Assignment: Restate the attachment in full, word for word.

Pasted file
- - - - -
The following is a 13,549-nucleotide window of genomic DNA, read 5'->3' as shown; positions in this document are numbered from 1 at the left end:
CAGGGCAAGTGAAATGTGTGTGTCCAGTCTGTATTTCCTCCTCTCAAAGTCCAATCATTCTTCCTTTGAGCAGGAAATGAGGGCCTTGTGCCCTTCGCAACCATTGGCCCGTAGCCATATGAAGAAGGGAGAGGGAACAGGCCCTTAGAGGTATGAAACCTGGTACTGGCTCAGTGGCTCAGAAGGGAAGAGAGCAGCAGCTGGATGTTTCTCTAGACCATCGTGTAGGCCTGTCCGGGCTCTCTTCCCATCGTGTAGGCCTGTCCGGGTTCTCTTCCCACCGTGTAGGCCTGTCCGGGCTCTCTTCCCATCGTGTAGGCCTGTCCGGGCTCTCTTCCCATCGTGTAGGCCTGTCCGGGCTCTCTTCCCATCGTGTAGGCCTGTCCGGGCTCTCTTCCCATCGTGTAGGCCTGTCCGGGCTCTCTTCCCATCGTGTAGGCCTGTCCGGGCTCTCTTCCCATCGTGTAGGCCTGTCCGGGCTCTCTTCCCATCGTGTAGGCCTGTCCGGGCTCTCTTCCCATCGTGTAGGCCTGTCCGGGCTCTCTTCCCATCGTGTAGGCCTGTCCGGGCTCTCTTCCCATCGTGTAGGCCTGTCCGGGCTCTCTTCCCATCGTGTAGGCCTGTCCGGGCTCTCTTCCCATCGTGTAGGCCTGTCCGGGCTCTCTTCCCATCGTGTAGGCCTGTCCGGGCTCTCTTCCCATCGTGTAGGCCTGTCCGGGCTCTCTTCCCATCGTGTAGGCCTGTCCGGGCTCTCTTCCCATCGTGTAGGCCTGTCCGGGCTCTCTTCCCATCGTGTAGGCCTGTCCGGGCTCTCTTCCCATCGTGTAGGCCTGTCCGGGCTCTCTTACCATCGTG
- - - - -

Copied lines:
The following is a 13,549-nucleotide window of genomic DNA, read 5'->3' as shown; positions in this document are numbered from 1 at the left end:
CAGGGCAAGTGAAATGTGTGTGTCCAGTCTGTATTTCCTCCTCTCAAAGTCCAATCATTCTTCCTTTGAGCAGGAAATGAGGGCCTTGTGCCCTTCGCAACCATTGGCCCGTAGCCATATGAAGAAGGGAGAGGGAACAGGCCCTTAGAGGTATGAAACCTGGTACTGGCTCAGTGGCTCAGAAGGGAAGAGAGCAGCAGCTGGATGTTTCTCTAGACCATCGTGTAGGCCTGTCCGGGCTCTCTTCCCATCGTGTAGGCCTGTCCGGGTTCTCTTCCCACCGTGTAGGCCTGTCCGGGCTCTCTTCCCATCGTGTAGGCCTGTCCGGGCTCTCTTCCCATCGTGTAGGCCTGTCCGGGCTCTCTTCCCATCGTGTAGGCCTGTCCGGGCTCTCTTCCCATCGTGTAGGCCTGTCCGGGCTCTCTTCCCATCGTGTAGGCCTGTCCGGGCTCTCTTCCCATCGTGTAGGCCTGTCCGGGCTCTCTTCCCATCGTGTAGGCCTGTCCGGGCTCTCTTCCCATCGTGTAGGCCTGTCCGGGCTCTCTTCCCATCGTGTAGGCCTGTCCGGGCTCTCTTCCCATCGTGTAGGCCTGTCCGGGCTCTCTTCCCATCGTGTAGGCCTGTCCGGGCTCTCTTCCCATCGTGTAGGCCTGTCCGGGCTCTCTTCCCATCGTGTAGGCCTGTCCGGGCTCTCTTCCCATCGTGTAGGCCTGTCCGGGCTCTCTTCCCATCGTGTAGGCCTGTCCGGGCTCTCTTCCCATCGTGTAGGCCTGTCCGGGCTCTCTTCCCATCGTGTAGGCCTGTCCGGGCTCTCTTCCCATCGTGTAGGCCTGTCCGGGCTCTCTTACCATCGTG